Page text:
12 UI Design Trends to look out for in 2022

Learn about these Designs and be up to date with the UI trends of 2022

Kevin Dukkon

Design Lead

von Kevin Dukkon

12 UI Design Trends to look out for in 2022

Off to a new year of UI design trends

The now two years of pandemic and lockdowns have surely been hard on many of us. But for some, being forced to sit at home all the time and bored builds up a surge of creativity. Designers and developers have time to create more, experiment, and reflect on current trends.

We are met with a continuous flow of new websites, apps and software – and with that, we also experience new approaches to and iterations of UI designs.

What has been growing in popularity these last few months, and what may be trending this year? In the next few minutes, we are going to investigate the trends that are most likely to shape the design world of 2022.

1. Minimalism and simplification

Made by Kevin Dukkon for Fintory on Dribbble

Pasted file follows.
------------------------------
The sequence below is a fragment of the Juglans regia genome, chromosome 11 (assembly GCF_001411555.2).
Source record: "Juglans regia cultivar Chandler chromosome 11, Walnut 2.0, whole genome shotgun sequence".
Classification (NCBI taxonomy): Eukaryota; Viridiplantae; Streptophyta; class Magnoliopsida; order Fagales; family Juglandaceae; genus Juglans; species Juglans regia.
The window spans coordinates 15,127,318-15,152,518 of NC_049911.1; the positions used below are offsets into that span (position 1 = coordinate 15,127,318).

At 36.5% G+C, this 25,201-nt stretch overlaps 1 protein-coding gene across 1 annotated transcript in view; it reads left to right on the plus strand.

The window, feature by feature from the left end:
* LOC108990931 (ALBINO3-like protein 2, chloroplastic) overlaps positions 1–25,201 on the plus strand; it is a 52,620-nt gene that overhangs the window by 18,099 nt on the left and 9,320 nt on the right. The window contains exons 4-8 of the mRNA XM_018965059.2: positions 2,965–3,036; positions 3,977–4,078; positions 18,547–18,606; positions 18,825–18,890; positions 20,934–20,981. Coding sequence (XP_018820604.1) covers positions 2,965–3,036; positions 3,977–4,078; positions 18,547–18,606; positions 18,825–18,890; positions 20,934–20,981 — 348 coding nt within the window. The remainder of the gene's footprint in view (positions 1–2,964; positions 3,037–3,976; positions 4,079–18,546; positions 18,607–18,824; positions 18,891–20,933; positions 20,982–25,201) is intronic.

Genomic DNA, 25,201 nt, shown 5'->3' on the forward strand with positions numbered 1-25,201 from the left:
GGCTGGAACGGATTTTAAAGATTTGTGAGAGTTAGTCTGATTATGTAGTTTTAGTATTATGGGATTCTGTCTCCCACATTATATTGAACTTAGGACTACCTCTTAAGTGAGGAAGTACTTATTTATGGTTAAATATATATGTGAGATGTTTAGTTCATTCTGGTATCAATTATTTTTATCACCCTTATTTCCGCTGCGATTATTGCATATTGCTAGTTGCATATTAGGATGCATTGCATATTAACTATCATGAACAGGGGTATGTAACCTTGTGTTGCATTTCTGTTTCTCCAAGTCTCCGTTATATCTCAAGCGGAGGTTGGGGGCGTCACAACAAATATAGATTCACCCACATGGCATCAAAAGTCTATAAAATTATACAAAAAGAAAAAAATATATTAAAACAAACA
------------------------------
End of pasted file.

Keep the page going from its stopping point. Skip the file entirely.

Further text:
Minimalism as a design choice has been rising for many years now, and if you look at the pages of well-known, leading tech companies, you will notice that simple, informative and minimal interfaces are becoming more and more popular.

While some may find the minimalistic approach to be boring, as it leaves out many aesthetic options, it is a fact that a minimalistic design will inadvertently simplify the user-interaction process and create a smooth user-journey.

Also, it can be an interesting and rewarding challenge to aim for a minimalistic design and make it look stunning along the way.

2. The return of brutalism

Made by Mitya Andrievskiy on Dribbble

Brutalism, a style that actually originated in the 50s and 60s (back then on posters and pieces of art) has made a comeback as a web design trend. On a first note, it seems to counter trend all of those designs, which consist of gradients, shadows or lively 3D elements.